Tim Richmond’s career began at the age of three when he raced go-carts at a track in Moreland and New Pittsburg, Ohio. He would also run back and forth to the mail box, calling to his father to “time him” and see if he could shave a little time off his efforts each day.
He attended grammar school in Ohio, but his high schools days were spent at Miami Military Academy in Florida, where he was Athlete of the Year in 1970 for his football and track prowess. He also attended Ashland University for one year. At the age of 16, he soloed and earned his Aviation Rating in Instrument, Multiple Engine and Helicopters.
Tim’s auto racing began in 1976 as he was proclaimed Track Chairman at the Sandusky Speedway, running Super Modified and Sprints. In 1977, he won the Ohio State Champion Series driving Super Modified cars. In 1978, Tim was the USAC Rookie of the Year. 1979 saw time win his first Mini-Indy at Phoenix. Tim’s big break came in 1980 at Indy as he finished ninth. His can ran out of gas on his last lap, and Johnny Rutherford, who won the Indy 500, stopped his car and Tim a lift to the winner’s circle.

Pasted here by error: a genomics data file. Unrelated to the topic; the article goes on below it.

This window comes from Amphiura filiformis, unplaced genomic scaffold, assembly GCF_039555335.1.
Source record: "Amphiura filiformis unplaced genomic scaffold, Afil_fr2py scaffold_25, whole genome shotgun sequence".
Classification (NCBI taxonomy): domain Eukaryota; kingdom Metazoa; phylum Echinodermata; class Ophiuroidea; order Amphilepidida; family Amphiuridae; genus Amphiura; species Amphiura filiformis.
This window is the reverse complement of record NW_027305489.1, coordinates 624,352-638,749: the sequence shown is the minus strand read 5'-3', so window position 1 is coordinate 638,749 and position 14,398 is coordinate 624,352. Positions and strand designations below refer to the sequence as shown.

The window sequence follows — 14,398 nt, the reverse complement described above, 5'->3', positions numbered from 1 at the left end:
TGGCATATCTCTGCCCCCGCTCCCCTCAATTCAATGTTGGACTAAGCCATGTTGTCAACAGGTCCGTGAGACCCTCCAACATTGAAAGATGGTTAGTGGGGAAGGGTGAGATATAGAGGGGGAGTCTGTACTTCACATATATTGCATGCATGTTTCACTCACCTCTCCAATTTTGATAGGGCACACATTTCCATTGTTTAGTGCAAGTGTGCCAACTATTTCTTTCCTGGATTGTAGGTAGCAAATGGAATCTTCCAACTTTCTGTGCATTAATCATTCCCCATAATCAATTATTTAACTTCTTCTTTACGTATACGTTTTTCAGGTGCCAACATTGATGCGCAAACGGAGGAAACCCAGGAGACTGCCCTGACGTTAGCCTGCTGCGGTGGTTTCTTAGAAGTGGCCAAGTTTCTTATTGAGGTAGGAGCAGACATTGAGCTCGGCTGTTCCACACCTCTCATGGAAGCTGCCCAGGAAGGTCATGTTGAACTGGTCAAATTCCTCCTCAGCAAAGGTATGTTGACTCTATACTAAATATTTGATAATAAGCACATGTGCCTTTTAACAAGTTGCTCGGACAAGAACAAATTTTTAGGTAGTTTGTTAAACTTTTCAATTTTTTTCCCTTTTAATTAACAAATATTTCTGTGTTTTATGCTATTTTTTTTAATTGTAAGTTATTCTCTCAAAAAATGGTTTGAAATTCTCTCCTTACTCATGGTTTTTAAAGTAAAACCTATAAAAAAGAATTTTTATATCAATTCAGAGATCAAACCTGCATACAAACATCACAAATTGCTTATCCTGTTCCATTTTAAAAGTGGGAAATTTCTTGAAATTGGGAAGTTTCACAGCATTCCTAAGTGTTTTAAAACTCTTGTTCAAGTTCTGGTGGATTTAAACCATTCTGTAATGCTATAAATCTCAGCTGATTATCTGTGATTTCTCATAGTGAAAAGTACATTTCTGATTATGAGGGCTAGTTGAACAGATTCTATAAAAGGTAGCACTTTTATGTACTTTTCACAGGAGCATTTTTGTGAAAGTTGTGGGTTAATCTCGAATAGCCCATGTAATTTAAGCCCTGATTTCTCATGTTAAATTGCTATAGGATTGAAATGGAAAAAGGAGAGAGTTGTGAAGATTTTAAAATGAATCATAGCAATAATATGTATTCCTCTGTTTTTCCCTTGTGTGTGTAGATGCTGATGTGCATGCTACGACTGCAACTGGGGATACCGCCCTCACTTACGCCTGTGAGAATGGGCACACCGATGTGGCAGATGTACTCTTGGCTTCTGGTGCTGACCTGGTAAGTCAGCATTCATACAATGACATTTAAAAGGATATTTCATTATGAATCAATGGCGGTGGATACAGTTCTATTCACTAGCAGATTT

Ashland promoted a TIM RICHMOND DAY parade and program at Myers Memorial Band Shell after his Indianapolis 500 race. Although Tim lived between North Carolina and Florida, he continued to call Ashland home. On and off camera, he would frequently mention family, friends, and his hometown of Ashland, Ohio.
In the latter part of 1982, Tim began his NASCAR career by winning two races at Riverside, California, while driving for J.D. Stacey. In 1983, Tim and Raymond Beattle got together and raced 30 events for the BLUE/MAX MILWAUKEE TEAM. In 1984, he was named as one of “the best of the new generation” by Esquire Magazine.
1986 became Tim’s “magical year” as he acquired car number 25 owned by Rick Hendrick and went on to win seven races and capture eight poles; truly a tremendous feat. He was named Co-Driver of the year with Dale Earnhart by the National Motorsports Press Association for his 13 top-five and 16 top-ten finishes. In all, Tim had 13 victories and 14 pole positions in his Winston Cup Career. Again, he never forgot to thank his parents, Al and Evelyn Richmond, and his sitter, Sandy, his car owner, Rick Hendrick, and his crew chief, Harry Hyde.
Although Tim Richmond’s rather flamboyant lifestyle and tragic circumstances surrounding his death case many eyebrow to raise, his outstanding accomplishments and talent as a race car driver cannot be questioned, and will not be forgotten in Ashland, Ohio.
Nominator: Gary Drebelbis & Diana White